Eleven years after his first Patriots tenure concluded, Bill O’Brien is headed back to New England.
The Patriots on Tuesday hired O’Brien to be their new offensive coordinator, according to a report from Adam Schefter and Chris Low of ESPN.
O’Brien previously worked as a Patriots assistant from 2007-11, spending one season as their OC and two more as their quarterbacks coach and offensive play-caller. Since then, he’s logged stints as head coach at Penn State (2012-13) and with the Houston Texans (2017-20) and offensive coordinator at Alabama (2021-22).
In his return to Foxboro, the 53-year-old Andover, Mass., native will be tasked with reviving a Patriots offense that cratered this season under the direction of O-line coach/play-caller Matt Patricia and quarterbacks coach Joe Judge.
Neither Patricia nor Judge had prior experience in those roles, and after fielding a borderline top-10 offense with previous coordinator Josh McDaniels in 2021, New England proceeded to rank 24th or worse in total offense, first downs per game, third-down offense, red-zone offense, goal-to-go offense, points per possession, expected points added per play and Football Outsiders’ offensive DVOA. Its 17th-place finish in scoring was aided by an NFL-high eight defensive/special teams touchdowns.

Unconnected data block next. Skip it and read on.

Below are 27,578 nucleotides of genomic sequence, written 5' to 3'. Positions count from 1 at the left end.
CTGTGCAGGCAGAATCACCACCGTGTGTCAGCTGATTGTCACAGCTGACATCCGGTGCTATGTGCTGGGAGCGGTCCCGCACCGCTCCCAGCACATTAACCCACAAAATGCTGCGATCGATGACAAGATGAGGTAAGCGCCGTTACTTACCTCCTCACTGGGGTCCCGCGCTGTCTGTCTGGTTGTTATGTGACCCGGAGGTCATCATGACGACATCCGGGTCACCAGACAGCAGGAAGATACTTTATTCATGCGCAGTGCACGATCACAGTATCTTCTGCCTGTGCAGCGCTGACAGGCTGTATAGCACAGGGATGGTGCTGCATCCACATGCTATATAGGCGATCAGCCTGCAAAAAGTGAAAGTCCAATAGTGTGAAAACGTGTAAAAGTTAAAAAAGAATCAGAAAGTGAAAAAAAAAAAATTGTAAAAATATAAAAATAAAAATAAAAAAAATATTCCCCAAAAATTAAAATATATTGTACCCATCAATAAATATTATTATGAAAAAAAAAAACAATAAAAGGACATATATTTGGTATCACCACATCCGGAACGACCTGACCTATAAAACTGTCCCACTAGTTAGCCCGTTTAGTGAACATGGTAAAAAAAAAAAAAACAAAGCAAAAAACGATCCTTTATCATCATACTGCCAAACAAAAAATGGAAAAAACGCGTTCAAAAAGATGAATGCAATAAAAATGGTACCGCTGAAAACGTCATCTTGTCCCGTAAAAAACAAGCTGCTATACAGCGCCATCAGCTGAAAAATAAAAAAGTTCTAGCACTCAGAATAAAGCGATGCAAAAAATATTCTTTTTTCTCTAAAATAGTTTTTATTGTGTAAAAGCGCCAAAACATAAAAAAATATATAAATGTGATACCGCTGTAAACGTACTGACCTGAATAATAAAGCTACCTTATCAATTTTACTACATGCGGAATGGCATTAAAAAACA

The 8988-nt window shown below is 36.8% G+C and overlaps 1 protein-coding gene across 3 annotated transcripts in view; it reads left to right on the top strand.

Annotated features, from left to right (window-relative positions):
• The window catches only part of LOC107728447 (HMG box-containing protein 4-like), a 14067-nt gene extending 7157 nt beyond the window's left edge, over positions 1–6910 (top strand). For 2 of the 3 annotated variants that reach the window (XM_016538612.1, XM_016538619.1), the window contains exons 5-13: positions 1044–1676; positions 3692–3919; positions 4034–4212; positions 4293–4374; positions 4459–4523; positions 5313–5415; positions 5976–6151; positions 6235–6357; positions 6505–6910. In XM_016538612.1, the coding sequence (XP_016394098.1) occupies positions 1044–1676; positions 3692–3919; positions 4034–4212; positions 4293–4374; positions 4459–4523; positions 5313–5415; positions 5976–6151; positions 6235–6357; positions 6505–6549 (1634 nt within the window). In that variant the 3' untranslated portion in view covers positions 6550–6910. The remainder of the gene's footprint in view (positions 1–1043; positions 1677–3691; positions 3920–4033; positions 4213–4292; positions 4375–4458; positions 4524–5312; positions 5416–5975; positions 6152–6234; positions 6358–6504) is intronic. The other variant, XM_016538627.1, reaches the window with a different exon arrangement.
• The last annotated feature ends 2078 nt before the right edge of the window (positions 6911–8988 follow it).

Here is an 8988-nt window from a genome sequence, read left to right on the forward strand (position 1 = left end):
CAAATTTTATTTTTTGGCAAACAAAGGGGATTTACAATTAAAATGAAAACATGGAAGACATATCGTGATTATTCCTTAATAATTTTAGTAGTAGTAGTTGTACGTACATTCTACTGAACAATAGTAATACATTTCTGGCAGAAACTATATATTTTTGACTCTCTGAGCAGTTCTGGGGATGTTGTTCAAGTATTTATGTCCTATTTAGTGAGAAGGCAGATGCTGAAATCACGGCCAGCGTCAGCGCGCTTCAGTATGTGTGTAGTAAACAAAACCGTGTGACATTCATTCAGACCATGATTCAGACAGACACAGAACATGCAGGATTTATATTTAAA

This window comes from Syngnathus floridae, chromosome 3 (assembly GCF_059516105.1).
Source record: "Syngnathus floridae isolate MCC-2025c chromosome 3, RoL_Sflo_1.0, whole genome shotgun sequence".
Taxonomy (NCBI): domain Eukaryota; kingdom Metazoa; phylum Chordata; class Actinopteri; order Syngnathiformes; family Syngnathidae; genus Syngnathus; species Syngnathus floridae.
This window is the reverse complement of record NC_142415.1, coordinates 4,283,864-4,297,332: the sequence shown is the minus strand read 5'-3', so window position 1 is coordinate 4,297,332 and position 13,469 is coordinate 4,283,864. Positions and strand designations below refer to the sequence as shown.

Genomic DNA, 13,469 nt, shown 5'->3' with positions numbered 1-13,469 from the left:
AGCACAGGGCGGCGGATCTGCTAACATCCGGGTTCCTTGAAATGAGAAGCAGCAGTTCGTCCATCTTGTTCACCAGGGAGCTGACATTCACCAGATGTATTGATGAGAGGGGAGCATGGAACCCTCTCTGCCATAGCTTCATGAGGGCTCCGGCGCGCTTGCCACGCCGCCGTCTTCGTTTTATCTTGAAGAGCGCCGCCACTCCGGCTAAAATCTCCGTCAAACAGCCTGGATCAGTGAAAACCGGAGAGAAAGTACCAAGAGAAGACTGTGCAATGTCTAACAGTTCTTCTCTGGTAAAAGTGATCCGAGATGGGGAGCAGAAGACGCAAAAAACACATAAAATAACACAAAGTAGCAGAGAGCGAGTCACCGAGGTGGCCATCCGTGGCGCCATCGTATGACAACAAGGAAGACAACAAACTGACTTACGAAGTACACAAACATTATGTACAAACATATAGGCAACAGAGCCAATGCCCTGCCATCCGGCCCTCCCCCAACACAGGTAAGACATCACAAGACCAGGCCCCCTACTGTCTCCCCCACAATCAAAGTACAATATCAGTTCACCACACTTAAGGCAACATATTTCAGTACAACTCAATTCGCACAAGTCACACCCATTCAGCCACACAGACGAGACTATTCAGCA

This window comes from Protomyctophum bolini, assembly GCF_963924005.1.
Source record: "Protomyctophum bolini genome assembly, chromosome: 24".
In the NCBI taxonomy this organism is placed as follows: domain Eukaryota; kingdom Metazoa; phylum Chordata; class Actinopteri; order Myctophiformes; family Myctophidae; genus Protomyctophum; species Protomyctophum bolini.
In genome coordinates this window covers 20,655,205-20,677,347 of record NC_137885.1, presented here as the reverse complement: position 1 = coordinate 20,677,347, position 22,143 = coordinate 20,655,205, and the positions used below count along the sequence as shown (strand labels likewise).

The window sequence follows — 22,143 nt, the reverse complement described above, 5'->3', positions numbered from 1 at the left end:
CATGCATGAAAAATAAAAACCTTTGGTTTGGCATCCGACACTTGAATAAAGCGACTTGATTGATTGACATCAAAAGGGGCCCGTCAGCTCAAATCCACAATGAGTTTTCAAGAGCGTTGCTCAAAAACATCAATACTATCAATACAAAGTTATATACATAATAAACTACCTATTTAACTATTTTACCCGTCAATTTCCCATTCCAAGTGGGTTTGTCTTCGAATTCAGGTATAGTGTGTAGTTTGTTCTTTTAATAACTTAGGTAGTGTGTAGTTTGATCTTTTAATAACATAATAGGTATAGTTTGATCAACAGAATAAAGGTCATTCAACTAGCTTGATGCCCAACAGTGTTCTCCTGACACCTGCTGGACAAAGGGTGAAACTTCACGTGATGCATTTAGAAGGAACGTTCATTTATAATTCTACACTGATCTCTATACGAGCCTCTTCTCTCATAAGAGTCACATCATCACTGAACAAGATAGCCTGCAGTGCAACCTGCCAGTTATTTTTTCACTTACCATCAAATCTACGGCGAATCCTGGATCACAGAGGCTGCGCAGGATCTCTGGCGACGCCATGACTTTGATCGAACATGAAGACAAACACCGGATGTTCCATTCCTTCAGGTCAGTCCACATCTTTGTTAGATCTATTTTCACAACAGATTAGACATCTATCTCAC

Despite boasting one of the NFL’s top defenses, the Patriots stumbled to an 8-9 record and missed the playoffs for the second time in three years. Four days after its Week 18 loss in Buffalo, the team announced in an unprecedented statement that it would begin interviewing offensive coordinator candidates.
In O’Brien’s three seasons in charge of the Patriots’ offense, they finished sixth, first and third in points per game and first, first and third in DVOA, though those all came with a future Hall of Famer behind center in Tom Brady.
The Patriots will hope O’Brien’s arrival also can jump-start current QB Mac Jones’ development, which stagnated under Patricia and Judge’s tutelage. A Pro Bowl alternate as a rookie, Jones ranked 30th in QBR and 28th in EPA/play in Year 2 — ahead of only Davis Mills, Carson Wentz and Baker Mayfield — and spent much of the season screaming and cursing on the field while the offense around him sputtered.
This will be O’Brien’s first time coaching Jones, but the two did briefly overlap at Alabama during the 2021 offseason, with Jones reportedly helping O’Brien learn Nick Saban’s preferred offense in the months before the Patriots drafted him.
Jones said this season that he wanted to be “coached harder.” O’Brien, whom Patriots players famously nicknamed “Teapot” for his temper, should be able to give him just that.
The Patriots reportedly also interviewed Keenan McCardell, Adrian Klemm, Shawn Jefferson and current tight ends coach Nick Caley during their OC search. It’s unclear how O’Brien’s hiring will impact Patricia or Judge. Initial reports indicated both were expected to be reassigned, not fired, but there’s been recent speculation that one or both could be gone.
The team has yet to officially announce any coaching changes.